The pet food industry has been highly scrutinized for its animal testing, or vivisection, practices, in part due to the 2002-2003 undercover footage from a testing facility contracted by Iams. An investigator from PETA filmed evidence of cruelty at the testing facility, ranging from animals being kept in cages with improper flooring to dogs being piled on the ground after having sections of their leg muscles cut out. Many of the tests resulted in death of the animals.
Since then, Iams has discontinued their contract with Sinclair Research Center, but they do still conduct animal experimentation that many consider cruel. Iams has paid $200,000 to Purdue University to conduct a two-year study on muscle deterioration in mice. Proctor & Gamble, the company that owns Iams, has dramatically cut back on animal testing and promises to eventually phase it out. However, since the reveal of PETA’s investigative findings, the entire pet food industry has been under a microscope.
As new alternatives to using animals for testing continue to surface and consumers demand better options for their fur babies, pet food companies are thankfully beginning to listen.
Why all the Testing?
The AAFCO, or Association of American Feed Control Officials, has a litany of requirements for the manufacturing of pet food. Nutritional value, or “guaranteed analysis,” is tested to ensure our pets are getting at least the minimum requirements for protein, fiber and minerals and that food actually contains the ingredients it claims to. Caloric content has to be determined as well. After these are determined, feeding trials are conducted to assess how the food affects the animals.
The U.S. Food and Drug Administration (FDA) regulates pet food, making sure it is safe to eat, contains no harmful substances and makes sure chemicals are pre-approved prior to adding. The number of tests that food must undergo before sale is actually quite extensive, but when it comes to the health of our pets, the more tests, the better.
Welcome to 2015
While invasive testing is still used for pet foods, there have been some recent improvements. Pet food companies are now conducting their own research in their own facilities, giving them full control over what happens to the animals in their care.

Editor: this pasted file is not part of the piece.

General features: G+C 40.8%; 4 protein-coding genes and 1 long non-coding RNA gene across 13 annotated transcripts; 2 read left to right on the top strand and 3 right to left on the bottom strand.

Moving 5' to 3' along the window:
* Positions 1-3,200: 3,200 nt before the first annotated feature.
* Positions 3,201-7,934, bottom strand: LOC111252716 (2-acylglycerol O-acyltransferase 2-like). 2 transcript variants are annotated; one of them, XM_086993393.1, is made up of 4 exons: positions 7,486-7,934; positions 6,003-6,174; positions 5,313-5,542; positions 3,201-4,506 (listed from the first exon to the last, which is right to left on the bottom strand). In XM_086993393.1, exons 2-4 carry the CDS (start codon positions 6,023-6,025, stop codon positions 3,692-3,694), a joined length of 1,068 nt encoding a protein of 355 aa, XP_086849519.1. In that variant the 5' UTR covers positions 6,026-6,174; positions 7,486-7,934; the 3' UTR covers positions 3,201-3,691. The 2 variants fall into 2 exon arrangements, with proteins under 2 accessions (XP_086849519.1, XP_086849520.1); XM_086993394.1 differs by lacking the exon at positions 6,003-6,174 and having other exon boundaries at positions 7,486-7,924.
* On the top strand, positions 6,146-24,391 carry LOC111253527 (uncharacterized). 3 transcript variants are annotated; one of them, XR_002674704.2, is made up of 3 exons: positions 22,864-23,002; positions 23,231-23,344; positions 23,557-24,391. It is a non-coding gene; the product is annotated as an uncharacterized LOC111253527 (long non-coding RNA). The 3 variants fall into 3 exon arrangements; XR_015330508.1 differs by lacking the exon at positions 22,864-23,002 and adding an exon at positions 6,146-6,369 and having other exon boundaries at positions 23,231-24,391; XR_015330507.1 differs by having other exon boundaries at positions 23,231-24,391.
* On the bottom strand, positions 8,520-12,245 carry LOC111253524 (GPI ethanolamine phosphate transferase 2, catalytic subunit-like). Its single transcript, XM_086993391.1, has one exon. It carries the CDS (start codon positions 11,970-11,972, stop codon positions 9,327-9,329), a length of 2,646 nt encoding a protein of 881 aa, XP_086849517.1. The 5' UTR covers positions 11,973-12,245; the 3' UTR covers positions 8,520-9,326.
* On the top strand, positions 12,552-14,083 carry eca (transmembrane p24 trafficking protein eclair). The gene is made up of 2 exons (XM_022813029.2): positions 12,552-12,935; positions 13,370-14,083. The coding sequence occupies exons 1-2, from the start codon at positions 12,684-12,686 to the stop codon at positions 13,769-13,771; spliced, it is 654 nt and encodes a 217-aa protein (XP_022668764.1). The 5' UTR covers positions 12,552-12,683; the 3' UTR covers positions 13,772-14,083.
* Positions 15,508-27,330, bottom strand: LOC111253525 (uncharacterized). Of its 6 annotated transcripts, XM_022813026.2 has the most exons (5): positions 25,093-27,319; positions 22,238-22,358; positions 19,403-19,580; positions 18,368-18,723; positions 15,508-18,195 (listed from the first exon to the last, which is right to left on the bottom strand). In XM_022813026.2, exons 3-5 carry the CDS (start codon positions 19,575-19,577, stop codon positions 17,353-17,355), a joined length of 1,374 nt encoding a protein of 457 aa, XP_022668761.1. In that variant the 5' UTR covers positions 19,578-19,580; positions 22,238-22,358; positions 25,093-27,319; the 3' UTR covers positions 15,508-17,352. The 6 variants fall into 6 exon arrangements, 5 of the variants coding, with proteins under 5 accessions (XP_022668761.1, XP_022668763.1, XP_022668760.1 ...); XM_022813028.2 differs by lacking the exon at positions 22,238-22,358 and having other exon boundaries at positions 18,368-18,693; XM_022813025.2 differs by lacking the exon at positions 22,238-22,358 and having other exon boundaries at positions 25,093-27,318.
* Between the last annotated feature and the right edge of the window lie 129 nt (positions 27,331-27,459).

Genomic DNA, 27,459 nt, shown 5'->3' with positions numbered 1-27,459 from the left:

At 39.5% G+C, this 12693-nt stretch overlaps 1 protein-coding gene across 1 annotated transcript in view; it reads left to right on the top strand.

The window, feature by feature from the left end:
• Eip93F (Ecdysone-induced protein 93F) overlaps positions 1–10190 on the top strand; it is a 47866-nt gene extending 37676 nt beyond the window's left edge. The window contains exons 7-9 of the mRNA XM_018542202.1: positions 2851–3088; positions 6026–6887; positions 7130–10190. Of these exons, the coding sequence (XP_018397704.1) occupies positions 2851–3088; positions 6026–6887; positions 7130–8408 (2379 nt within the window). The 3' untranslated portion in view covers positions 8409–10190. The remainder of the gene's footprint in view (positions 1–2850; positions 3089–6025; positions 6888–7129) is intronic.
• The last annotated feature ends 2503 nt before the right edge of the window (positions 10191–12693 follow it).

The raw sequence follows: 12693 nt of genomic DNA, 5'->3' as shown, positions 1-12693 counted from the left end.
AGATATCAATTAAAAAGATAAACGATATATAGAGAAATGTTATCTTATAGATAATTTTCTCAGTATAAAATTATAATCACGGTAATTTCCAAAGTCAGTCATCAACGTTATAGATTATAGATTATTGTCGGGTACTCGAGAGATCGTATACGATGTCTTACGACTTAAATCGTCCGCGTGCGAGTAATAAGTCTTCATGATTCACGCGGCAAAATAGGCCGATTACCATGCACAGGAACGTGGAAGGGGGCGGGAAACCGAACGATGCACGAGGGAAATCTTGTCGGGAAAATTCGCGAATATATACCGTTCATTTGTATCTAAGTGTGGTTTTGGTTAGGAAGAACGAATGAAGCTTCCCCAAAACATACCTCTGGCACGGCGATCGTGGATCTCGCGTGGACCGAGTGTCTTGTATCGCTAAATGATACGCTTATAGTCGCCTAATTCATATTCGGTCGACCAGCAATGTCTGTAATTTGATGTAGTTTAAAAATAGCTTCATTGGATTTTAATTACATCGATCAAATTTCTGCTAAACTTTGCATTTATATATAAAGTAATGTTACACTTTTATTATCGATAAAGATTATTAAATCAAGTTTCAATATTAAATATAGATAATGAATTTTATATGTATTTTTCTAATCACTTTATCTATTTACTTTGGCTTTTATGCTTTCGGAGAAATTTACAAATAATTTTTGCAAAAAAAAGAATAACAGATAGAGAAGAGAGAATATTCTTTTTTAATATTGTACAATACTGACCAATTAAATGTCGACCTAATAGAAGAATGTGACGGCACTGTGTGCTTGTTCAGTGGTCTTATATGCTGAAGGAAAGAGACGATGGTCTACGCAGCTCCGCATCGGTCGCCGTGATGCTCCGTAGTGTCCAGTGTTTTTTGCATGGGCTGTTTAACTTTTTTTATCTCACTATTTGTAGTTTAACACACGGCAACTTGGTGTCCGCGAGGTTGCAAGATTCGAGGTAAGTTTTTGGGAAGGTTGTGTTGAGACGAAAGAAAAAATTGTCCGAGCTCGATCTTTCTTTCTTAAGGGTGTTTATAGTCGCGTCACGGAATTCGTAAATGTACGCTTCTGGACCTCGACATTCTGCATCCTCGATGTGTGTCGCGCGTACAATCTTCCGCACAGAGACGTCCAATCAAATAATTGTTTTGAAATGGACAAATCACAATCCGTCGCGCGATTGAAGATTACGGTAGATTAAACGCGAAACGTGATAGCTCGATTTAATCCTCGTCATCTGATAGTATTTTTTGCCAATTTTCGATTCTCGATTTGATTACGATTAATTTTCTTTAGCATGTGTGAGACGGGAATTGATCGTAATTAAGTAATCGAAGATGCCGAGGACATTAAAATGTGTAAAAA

Some brands still contract out their testing with facilities though, and it’s important to know what methods our pets’ favorite brands are using. For example, Natural Balance openly names the facilities they use to contract out for tests. While the Natural Balance website details the laboratory tests that are run to determine the chemical makeup of their pet food, PETA’s animal testing database warns that Natural Balance also uses animals for testing.
Thankfully, transparency is becoming the standard, so it’s pretty easy to find out what is happening behind the doors of the pet food company you know and trust. The tricky part is deciphering what different tests and trials mean to make the best decision for you and your pet.
Most pet food brands run feeding trials in accordance with the AAFCO. In these trials, a group of eight dogs who are at least one-year-old are fed the company’s food for 26 weeks. The dog’s weight and a blood sample is taken weekly to test how the diet affects each dog. If these levels are acceptable under the test’s parameters, the food will get the AAFCO seal (can be found on dog food bag).
Some companies will run on-site feeding trials where they test food on a group of animals who reside at the testing facility. You might want to look into the conditions that these animals are kept is and whether they are adopted out at any point. Hill’s, the company who makes Science Diet, has this sort of a facility and offers tours of their testing facility, and you can read all about the visits online, complete with photos.
Companies who perform clinical research, ask for pet guardians to bring their animals in for feeding trials. Oftentimes these animals suffer from a specific dietary restriction or medical condition that the pet food aims to ease.
Some smaller companies even ask pet guardians to volunteer to have their own pets sample a new food – of course, before doing this, be sure you know what is in the food! If the company makes 100 percent natural or organic foods, you don’t have to worry too much about adverse effects.
So what’s a green monster to do? Well, there are brands, like A+ Flint River Ranch and Weruva, who don’t use laboratory animal testing at all! Further, finding information about whether the brand you purchase uses animals for testing can all be found online, you just have to start by asking the question. If you want to ensure that your pet’s food is not tested on other animals, check out this database for brands that never test on lab animals.